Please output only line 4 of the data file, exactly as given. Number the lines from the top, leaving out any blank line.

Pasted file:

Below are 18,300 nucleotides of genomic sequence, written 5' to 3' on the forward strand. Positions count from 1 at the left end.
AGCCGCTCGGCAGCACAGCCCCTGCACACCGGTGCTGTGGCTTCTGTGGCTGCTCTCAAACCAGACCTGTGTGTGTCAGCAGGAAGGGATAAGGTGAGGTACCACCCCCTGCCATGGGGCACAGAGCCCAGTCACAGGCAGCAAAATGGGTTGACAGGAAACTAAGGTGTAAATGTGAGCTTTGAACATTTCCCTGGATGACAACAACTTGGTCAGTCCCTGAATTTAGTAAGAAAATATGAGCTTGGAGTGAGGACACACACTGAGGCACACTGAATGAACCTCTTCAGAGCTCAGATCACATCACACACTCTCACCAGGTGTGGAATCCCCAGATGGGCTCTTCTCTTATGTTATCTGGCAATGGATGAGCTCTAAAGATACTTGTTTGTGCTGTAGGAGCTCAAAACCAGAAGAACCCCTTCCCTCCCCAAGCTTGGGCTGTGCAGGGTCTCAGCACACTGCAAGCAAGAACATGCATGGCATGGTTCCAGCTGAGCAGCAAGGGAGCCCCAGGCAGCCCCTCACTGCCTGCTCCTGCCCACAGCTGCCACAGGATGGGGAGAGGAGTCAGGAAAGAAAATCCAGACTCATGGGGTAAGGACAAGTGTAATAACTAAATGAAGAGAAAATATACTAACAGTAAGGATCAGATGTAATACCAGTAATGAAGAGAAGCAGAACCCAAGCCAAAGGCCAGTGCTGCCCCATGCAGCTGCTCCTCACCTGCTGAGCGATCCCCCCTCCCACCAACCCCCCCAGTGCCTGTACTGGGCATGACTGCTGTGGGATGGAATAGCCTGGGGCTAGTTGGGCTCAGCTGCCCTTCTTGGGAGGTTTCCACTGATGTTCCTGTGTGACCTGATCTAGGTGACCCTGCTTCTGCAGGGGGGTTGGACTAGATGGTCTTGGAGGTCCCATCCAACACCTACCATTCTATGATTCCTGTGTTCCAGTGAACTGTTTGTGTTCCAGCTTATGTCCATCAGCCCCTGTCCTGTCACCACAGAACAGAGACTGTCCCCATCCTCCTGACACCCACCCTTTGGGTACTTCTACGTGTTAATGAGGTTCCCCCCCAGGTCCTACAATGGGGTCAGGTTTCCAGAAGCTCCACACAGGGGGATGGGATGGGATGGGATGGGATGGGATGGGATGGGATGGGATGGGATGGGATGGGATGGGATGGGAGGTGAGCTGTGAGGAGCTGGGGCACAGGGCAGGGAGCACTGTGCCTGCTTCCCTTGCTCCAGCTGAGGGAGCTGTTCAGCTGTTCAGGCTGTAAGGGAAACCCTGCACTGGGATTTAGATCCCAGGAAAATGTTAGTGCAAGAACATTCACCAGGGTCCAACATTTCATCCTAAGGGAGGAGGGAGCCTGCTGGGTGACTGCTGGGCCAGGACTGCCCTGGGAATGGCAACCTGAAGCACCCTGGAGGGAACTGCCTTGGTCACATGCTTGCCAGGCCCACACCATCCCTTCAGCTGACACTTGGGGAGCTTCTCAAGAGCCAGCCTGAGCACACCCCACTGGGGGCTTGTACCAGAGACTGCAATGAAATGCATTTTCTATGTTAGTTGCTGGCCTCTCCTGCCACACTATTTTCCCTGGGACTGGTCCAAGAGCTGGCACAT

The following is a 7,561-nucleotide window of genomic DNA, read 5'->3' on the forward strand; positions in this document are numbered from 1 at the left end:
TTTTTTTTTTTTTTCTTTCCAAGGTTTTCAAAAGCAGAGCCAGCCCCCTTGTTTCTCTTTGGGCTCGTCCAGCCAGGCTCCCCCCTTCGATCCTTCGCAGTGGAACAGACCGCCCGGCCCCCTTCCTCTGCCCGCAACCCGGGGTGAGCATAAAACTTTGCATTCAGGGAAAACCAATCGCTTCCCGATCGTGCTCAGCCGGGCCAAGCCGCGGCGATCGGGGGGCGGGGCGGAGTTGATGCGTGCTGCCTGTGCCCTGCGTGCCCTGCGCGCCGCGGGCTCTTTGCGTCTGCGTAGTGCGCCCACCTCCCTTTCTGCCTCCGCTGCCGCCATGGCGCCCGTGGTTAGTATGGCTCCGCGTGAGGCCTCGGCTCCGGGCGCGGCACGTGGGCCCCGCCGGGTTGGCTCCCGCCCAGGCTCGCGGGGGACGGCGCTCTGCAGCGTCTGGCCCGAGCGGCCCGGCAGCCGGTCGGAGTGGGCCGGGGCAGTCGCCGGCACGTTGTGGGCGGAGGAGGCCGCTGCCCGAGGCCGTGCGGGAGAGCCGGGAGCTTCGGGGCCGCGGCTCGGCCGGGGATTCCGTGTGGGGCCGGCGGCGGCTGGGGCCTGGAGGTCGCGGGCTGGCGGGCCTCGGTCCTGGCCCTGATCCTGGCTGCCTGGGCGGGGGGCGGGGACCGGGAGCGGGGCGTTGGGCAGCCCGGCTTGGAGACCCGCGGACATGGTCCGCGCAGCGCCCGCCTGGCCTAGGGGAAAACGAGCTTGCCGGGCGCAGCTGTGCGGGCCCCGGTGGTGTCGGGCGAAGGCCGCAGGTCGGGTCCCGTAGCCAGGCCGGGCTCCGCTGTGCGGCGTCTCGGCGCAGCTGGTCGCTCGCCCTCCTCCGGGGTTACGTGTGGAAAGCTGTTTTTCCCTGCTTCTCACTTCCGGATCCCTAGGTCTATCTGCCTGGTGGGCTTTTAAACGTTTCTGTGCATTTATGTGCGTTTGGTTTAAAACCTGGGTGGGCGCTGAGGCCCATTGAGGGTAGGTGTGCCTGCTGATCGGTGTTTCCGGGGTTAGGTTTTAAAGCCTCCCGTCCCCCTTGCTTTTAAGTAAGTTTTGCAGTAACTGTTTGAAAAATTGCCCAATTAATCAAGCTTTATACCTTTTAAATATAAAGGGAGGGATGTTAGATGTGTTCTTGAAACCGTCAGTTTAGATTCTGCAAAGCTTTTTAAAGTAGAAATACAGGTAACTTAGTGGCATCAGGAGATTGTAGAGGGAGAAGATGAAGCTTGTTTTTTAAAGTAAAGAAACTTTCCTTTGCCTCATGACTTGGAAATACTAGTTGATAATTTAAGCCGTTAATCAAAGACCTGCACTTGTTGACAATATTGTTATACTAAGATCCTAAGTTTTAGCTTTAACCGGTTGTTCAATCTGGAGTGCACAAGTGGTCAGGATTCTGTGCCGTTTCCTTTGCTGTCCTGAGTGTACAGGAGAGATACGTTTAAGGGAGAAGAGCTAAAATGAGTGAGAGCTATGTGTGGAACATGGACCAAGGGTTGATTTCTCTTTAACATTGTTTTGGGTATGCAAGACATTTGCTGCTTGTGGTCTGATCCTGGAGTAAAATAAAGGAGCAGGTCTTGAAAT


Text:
TTTTTTTTTTTTTTCTTTCCAAGGTTTTCAAAAGCAGAGCCAGCCCCCTTGTTTCTCTTTGGGCTCGTCCAGCCAGGCTCCCCCCTTCGATCCTTCGCAGTGGAACAGACCGCCCGGCCCCCTTCCTCTGCCCGCAACCCGGGGTGAGCATAAAACTTTGCATTCAGGGAAAACCAATCGCTTCCCGATCGTGCTCAGCCGGGCCAAGCCGCGGCGATCGGGGGGCGGGGCGGAGTTGATGCGTGCTGCCTGTGCCCTGCGTGCCCTGCGCGCCGCGGGCTCTTTGCGTCTGCGTAGTGCGCCCACCTCCCTTTCTGCCTCCGCTGCCGCCATGGCGCCCGTGGTTAGTATGGCTCCGCGTGAGGCCTCGGCTCCGGGCGCGGCACGTGGGCCCCGCCGGGTTGGCTCCCGCCCAGGCTCGCGGGGGACGGCGCTCTGCAGCGTCTGGCCCGAGCGGCCCGGCAGCCGGTCGGAGTGGGCCGGGGCAGTCGCCGGCACGTTGTGGGCGGAGGAGGCCGCTGCCCGAGGCCGTGCGGGAGAGCCGGGAGCTTCGGGGCCGCGGCTCGGCCGGGGATTCCGTGTGGGGCCGGCGGCGGCTGGGGCCTGGAGGTCGCGGGCTGGCGGGCCTCGGTCCTGGCCCTGATCCTGGCTGCCTGGGCGGGGGGCGGGGACCGGGAGCGGGGCGTTGGGCAGCCCGGCTTGGAGACCCGCGGACATGGTCCGCGCAGCGCCCGCCTGGCCTAGGGGAAAACGAGCTTGCCGGGCGCAGCTGTGCGGGCCCCGGTGGTGTCGGGCGAAGGCCGCAGGTCGGGTCCCGTAGCCAGGCCGGGCTCCGCTGTGCGGCGTCTCGGCGCAGCTGGTCGCTCGCCCTCCTCCGGGGTTACGTGTGGAAAGCTGTTTTTCCCTGCTTCTCACTTCCGGATCCCTAGGTCTATCTGCCTGGTGGGCTTTTAAACGTTTCTGTGCATTTATGTGCGTTTGGTTTAAAACCTGGGTGGGCGCTGAGGCCCATTGAGGGTAGGTGTGCCTGCTGATCGGTGTTTCCGGGGTTAGGTTTTAAAGCCTCCCGTCCCCCTTGCTTTTAAGTAAGTTTTGCAGTAACTGTTTGAAAAATTGCCCAATTAATCAAGCTTTATACCTTTTAAATATAAAGGGAGGGATGTTAGATGTGTTCTTGAAACCGTCAGTTTAGATTCTGCAAAGCTTTTTAAAGTAGAAATACAGGTAACTTAGTGGCATCAGGAGATTGTAGAGGGAGAAGATGAAGCTTGTTTTTTAAAGTAAAGAAACTTTCCTTTGCCTCATGACTTGGAAATACTAGTTGATAATTTAAGCCGTTAATCAAAGACCTGCACTTGTTGACAATATTGTTATACTAAGATCCTAAGTTTTAGCTTTAACCGGTTGTTCAATCTGGAGTGCACAAGTGGTCAGGATTCTGTGCCGTTTCCTTTGCTGTCCTGAGTGTACAGGAGAGATACGTTTAAGGGAGAAGAGCTAAAATGAGTGAGAGCTATGTGTGGAACATGGACCAAGGGTTGATTTCTCTTTAACATTGTTTTGGGTATGCAAGACATTTGCTGCTTGTGGTCTGATCCTGGAGTAAAATAAAGGAGCAGGTCTTGAAAT